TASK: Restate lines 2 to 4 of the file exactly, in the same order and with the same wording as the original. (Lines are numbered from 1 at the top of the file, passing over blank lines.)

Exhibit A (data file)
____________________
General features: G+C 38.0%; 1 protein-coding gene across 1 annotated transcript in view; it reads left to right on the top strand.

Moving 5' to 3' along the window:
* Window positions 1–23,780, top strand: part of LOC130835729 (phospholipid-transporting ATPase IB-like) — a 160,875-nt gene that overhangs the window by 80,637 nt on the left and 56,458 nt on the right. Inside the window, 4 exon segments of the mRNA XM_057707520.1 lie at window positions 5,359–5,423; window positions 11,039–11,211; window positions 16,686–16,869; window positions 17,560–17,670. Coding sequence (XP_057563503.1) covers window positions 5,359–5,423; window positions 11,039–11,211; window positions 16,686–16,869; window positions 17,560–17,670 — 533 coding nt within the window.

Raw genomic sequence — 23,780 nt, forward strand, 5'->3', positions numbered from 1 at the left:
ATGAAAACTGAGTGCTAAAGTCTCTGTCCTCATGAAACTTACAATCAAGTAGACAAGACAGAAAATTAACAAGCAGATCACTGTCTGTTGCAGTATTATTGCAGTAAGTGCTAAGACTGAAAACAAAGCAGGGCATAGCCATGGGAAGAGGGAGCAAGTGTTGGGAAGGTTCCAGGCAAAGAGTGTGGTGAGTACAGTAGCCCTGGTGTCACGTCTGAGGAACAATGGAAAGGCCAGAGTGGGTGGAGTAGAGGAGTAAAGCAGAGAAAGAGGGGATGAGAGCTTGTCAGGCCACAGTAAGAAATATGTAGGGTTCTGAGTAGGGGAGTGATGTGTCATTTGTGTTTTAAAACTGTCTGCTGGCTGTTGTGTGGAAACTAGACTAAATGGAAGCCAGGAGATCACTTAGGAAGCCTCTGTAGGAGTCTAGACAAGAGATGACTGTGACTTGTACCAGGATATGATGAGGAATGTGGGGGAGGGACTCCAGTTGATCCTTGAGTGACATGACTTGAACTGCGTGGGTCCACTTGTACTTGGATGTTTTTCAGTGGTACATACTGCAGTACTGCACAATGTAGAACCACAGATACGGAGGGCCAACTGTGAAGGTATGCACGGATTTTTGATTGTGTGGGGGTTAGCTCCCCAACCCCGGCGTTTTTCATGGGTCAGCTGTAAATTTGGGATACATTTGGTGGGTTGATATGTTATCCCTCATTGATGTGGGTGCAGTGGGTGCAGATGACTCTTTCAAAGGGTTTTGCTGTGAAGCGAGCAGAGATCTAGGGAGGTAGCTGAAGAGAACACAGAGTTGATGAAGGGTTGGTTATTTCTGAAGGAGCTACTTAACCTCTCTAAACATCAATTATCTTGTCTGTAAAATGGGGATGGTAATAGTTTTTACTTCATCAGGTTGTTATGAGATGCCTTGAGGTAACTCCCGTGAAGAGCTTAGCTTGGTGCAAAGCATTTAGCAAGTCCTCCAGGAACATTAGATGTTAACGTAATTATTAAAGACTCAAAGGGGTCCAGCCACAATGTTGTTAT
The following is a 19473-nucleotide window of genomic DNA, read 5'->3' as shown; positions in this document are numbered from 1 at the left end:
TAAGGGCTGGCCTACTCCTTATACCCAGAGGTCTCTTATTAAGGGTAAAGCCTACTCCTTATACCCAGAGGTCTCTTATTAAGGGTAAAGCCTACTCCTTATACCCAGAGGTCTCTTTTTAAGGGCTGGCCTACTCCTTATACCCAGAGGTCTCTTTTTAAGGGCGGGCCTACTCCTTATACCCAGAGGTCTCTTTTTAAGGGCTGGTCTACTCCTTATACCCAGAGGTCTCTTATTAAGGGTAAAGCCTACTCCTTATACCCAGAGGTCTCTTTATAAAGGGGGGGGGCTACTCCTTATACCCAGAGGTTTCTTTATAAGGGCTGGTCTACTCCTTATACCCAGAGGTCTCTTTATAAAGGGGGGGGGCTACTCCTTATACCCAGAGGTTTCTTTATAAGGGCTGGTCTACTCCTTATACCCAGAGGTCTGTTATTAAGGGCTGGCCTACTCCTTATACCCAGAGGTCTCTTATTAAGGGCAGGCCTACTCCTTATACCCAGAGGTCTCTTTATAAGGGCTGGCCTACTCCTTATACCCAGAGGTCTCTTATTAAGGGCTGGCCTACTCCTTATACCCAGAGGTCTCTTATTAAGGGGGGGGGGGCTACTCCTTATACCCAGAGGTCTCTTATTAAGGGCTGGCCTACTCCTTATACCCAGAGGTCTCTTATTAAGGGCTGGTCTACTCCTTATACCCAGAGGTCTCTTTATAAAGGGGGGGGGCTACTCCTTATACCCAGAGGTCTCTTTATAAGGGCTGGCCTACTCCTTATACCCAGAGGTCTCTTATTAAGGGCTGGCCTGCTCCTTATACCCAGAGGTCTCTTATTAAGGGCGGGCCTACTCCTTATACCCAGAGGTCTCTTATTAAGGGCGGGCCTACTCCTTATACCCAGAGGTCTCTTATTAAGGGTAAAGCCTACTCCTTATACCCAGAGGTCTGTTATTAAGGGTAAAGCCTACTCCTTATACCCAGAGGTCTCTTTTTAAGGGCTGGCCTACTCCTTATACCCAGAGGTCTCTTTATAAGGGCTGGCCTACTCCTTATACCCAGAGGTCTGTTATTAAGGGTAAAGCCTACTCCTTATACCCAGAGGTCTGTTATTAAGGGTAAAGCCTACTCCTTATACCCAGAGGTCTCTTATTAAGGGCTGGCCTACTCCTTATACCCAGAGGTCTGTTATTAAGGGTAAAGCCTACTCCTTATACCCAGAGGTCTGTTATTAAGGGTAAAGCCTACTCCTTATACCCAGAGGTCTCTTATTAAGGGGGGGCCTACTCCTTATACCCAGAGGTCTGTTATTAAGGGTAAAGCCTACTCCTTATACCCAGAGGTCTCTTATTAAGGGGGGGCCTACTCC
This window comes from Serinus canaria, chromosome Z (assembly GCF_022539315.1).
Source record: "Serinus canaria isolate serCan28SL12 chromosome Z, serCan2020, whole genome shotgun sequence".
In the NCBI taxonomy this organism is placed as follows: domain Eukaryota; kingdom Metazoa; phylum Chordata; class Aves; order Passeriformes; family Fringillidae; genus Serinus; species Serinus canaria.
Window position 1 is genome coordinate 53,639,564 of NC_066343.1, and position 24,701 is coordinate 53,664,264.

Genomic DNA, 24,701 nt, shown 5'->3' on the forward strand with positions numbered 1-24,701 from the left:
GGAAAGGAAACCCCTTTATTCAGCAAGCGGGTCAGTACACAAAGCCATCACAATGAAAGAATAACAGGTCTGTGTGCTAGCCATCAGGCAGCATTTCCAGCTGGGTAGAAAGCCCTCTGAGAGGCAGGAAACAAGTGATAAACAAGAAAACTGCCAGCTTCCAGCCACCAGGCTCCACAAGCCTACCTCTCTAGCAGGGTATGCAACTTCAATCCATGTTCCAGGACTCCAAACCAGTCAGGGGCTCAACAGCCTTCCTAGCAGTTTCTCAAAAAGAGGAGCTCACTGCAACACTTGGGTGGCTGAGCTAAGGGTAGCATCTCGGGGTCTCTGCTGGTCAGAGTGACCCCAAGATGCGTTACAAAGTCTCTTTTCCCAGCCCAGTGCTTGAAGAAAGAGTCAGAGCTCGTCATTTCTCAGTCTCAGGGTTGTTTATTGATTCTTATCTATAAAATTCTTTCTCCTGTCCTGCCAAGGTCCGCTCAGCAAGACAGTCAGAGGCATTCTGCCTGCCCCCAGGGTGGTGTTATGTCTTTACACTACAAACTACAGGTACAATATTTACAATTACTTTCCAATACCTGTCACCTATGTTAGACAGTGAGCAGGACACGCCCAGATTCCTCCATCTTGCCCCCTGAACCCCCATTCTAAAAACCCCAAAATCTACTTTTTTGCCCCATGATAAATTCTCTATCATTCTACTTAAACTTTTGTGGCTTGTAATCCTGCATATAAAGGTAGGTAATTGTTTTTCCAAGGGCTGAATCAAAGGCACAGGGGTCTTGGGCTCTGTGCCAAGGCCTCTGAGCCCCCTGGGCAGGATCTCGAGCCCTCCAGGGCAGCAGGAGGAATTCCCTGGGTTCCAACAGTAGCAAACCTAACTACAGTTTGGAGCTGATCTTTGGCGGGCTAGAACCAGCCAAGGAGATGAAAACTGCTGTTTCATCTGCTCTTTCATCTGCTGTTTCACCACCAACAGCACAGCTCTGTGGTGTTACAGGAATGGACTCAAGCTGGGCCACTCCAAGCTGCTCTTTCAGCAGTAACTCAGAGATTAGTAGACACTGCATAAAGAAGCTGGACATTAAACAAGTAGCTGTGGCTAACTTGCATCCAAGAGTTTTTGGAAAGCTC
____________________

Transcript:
Moving 5' to 3' along the window:
* Window positions 1–23,780, top strand: part of LOC130835729 (phospholipid-transporting ATPase IB-like) — a 160,875-nt gene that overhangs the window by 80,637 nt on the left and 56,458 nt on the right. Inside the window, 4 exon segments of the mRNA XM_057707520.1 lie at window positions 5,359–5,423; window positions 11,039–11,211; window positions 16,686–16,869; window positions 17,560–17,670. Coding sequence (XP_057563503.1) covers window positions 5,359–5,423; window positions 11,039–11,211; window positions 16,686–16,869; window positions 17,560–17,670 — 533 coding nt within the window.

Raw genomic sequence — 23,780 nt, forward strand, 5'->3', positions numbered from 1 at the left: